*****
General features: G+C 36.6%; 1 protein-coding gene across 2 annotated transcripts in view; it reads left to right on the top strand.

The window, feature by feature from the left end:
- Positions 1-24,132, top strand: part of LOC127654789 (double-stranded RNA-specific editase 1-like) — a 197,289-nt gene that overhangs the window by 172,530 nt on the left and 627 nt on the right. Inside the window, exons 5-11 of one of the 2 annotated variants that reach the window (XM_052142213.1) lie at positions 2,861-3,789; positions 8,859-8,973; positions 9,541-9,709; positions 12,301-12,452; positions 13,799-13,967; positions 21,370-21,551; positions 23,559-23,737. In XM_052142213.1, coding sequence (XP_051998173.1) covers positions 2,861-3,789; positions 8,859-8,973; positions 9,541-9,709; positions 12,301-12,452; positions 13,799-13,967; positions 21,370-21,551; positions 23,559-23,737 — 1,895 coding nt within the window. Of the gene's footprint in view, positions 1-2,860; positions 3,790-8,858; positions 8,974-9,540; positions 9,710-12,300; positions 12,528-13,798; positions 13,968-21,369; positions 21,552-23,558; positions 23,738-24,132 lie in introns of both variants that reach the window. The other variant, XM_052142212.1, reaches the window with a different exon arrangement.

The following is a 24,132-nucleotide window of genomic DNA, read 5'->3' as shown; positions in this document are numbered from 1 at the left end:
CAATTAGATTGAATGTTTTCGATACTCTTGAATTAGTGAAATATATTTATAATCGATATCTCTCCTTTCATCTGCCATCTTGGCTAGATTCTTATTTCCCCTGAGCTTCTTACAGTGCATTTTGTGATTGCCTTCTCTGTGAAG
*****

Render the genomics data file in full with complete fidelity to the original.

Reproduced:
General features: G+C 36.6%; 1 protein-coding gene across 2 annotated transcripts in view; it reads left to right on the top strand.

The window, feature by feature from the left end:
- Positions 1-24,132, top strand: part of LOC127654789 (double-stranded RNA-specific editase 1-like) — a 197,289-nt gene that overhangs the window by 172,530 nt on the left and 627 nt on the right. Inside the window, exons 5-11 of one of the 2 annotated variants that reach the window (XM_052142213.1) lie at positions 2,861-3,789; positions 8,859-8,973; positions 9,541-9,709; positions 12,301-12,452; positions 13,799-13,967; positions 21,370-21,551; positions 23,559-23,737. In XM_052142213.1, coding sequence (XP_051998173.1) covers positions 2,861-3,789; positions 8,859-8,973; positions 9,541-9,709; positions 12,301-12,452; positions 13,799-13,967; positions 21,370-21,551; positions 23,559-23,737 — 1,895 coding nt within the window. Of the gene's footprint in view, positions 1-2,860; positions 3,790-8,858; positions 8,974-9,540; positions 9,710-12,300; positions 12,528-13,798; positions 13,968-21,369; positions 21,552-23,558; positions 23,738-24,132 lie in introns of both variants that reach the window. The other variant, XM_052142212.1, reaches the window with a different exon arrangement.

The following is a 24,132-nucleotide window of genomic DNA, read 5'->3' as shown; positions in this document are numbered from 1 at the left end:
CAATTAGATTGAATGTTTTCGATACTCTTGAATTAGTGAAATATATTTATAATCGATATCTCTCCTTTCATCTGCCATCTTGGCTAGATTCTTATTTCCCCTGAGCTTCTTACAGTGCATTTTGTGATTGCCTTCTCTGTGAAG